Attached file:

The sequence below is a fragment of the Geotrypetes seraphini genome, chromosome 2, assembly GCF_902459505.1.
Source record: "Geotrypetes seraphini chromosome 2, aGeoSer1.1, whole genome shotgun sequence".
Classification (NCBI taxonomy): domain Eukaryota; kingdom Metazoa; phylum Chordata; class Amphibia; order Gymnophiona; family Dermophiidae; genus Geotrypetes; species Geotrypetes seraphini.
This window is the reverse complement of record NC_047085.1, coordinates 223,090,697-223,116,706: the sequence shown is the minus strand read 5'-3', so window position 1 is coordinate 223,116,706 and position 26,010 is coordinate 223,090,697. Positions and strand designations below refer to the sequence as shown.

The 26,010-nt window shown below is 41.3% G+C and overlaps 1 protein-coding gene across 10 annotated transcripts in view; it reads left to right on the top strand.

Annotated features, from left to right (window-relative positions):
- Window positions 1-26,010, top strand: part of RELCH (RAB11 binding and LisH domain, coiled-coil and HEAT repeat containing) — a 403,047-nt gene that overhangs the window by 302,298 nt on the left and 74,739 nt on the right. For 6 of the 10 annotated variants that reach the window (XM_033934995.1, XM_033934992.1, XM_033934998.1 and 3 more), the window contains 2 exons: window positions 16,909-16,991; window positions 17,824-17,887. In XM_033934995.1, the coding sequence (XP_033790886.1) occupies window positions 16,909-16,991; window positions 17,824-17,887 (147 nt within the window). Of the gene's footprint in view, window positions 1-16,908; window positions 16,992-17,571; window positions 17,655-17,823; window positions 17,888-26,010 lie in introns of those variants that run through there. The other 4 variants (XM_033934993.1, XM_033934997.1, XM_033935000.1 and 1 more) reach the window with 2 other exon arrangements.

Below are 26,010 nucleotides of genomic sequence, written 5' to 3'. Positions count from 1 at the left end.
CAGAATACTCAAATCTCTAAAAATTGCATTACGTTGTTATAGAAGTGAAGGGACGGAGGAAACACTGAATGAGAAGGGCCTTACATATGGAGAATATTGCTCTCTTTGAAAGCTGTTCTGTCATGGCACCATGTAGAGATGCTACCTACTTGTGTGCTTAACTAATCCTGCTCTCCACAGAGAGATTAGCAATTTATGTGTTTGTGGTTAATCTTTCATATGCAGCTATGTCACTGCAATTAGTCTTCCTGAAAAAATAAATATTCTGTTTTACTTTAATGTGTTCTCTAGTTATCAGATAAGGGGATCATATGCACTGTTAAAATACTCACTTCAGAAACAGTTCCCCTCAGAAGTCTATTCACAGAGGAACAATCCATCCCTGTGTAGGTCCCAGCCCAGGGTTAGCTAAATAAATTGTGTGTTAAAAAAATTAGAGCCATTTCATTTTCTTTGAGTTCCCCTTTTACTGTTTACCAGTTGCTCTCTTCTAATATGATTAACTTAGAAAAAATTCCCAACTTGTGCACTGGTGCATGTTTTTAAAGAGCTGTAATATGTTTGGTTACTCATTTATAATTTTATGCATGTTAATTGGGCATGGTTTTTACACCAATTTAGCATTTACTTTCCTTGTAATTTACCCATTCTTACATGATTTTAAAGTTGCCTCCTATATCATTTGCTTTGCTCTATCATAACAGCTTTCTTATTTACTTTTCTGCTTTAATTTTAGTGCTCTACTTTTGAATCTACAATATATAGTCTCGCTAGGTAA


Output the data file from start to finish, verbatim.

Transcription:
The sequence below is a fragment of the Geotrypetes seraphini genome, chromosome 2, assembly GCF_902459505.1.
Source record: "Geotrypetes seraphini chromosome 2, aGeoSer1.1, whole genome shotgun sequence".
Classification (NCBI taxonomy): domain Eukaryota; kingdom Metazoa; phylum Chordata; class Amphibia; order Gymnophiona; family Dermophiidae; genus Geotrypetes; species Geotrypetes seraphini.
This window is the reverse complement of record NC_047085.1, coordinates 223,090,697-223,116,706: the sequence shown is the minus strand read 5'-3', so window position 1 is coordinate 223,116,706 and position 26,010 is coordinate 223,090,697. Positions and strand designations below refer to the sequence as shown.

The 26,010-nt window shown below is 41.3% G+C and overlaps 1 protein-coding gene across 10 annotated transcripts in view; it reads left to right on the top strand.

Annotated features, from left to right (window-relative positions):
- Window positions 1-26,010, top strand: part of RELCH (RAB11 binding and LisH domain, coiled-coil and HEAT repeat containing) — a 403,047-nt gene that overhangs the window by 302,298 nt on the left and 74,739 nt on the right. For 6 of the 10 annotated variants that reach the window (XM_033934995.1, XM_033934992.1, XM_033934998.1 and 3 more), the window contains 2 exons: window positions 16,909-16,991; window positions 17,824-17,887. In XM_033934995.1, the coding sequence (XP_033790886.1) occupies window positions 16,909-16,991; window positions 17,824-17,887 (147 nt within the window). Of the gene's footprint in view, window positions 1-16,908; window positions 16,992-17,571; window positions 17,655-17,823; window positions 17,888-26,010 lie in introns of those variants that run through there. The other 4 variants (XM_033934993.1, XM_033934997.1, XM_033935000.1 and 1 more) reach the window with 2 other exon arrangements.

Below are 26,010 nucleotides of genomic sequence, written 5' to 3'. Positions count from 1 at the left end.
CAGAATACTCAAATCTCTAAAAATTGCATTACGTTGTTATAGAAGTGAAGGGACGGAGGAAACACTGAATGAGAAGGGCCTTACATATGGAGAATATTGCTCTCTTTGAAAGCTGTTCTGTCATGGCACCATGTAGAGATGCTACCTACTTGTGTGCTTAACTAATCCTGCTCTCCACAGAGAGATTAGCAATTTATGTGTTTGTGGTTAATCTTTCATATGCAGCTATGTCACTGCAATTAGTCTTCCTGAAAAAATAAATATTCTGTTTTACTTTAATGTGTTCTCTAGTTATCAGATAAGGGGATCATATGCACTGTTAAAATACTCACTTCAGAAACAGTTCCCCTCAGAAGTCTATTCACAGAGGAACAATCCATCCCTGTGTAGGTCCCAGCCCAGGGTTAGCTAAATAAATTGTGTGTTAAAAAAATTAGAGCCATTTCATTTTCTTTGAGTTCCCCTTTTACTGTTTACCAGTTGCTCTCTTCTAATATGATTAACTTAGAAAAAATTCCCAACTTGTGCACTGGTGCATGTTTTTAAAGAGCTGTAATATGTTTGGTTACTCATTTATAATTTTATGCATGTTAATTGGGCATGGTTTTTACACCAATTTAGCATTTACTTTCCTTGTAATTTACCCATTCTTACATGATTTTAAAGTTGCCTCCTATATCATTTGCTTTGCTCTATCATAACAGCTTTCTTATTTACTTTTCTGCTTTAATTTTAGTGCTCTACTTTTGAATCTACAATATATAGTCTCGCTAGGTAA